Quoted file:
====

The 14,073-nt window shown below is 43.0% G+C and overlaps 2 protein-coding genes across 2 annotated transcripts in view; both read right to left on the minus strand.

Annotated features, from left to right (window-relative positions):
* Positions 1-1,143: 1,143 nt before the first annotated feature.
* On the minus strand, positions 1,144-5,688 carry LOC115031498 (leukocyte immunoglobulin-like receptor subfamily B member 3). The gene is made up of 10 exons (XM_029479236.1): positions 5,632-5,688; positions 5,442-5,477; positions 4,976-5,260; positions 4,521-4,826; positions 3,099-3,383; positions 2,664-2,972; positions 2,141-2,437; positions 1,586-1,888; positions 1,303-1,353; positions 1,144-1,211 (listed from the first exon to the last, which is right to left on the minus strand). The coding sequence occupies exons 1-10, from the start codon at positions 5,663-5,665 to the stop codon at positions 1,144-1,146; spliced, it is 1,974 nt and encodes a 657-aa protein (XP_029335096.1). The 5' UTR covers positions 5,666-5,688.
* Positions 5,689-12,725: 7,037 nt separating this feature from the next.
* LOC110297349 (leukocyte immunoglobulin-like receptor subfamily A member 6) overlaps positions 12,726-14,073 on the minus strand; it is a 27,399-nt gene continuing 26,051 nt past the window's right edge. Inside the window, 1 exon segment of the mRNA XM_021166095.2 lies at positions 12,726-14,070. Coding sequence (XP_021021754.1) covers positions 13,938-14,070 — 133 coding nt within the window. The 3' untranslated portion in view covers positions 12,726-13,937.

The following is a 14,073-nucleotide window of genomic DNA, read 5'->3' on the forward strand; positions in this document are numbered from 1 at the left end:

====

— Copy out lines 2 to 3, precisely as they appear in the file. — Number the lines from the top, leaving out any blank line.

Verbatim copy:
Annotated features, from left to right (window-relative positions):
* Positions 1-1,143: 1,143 nt before the first annotated feature.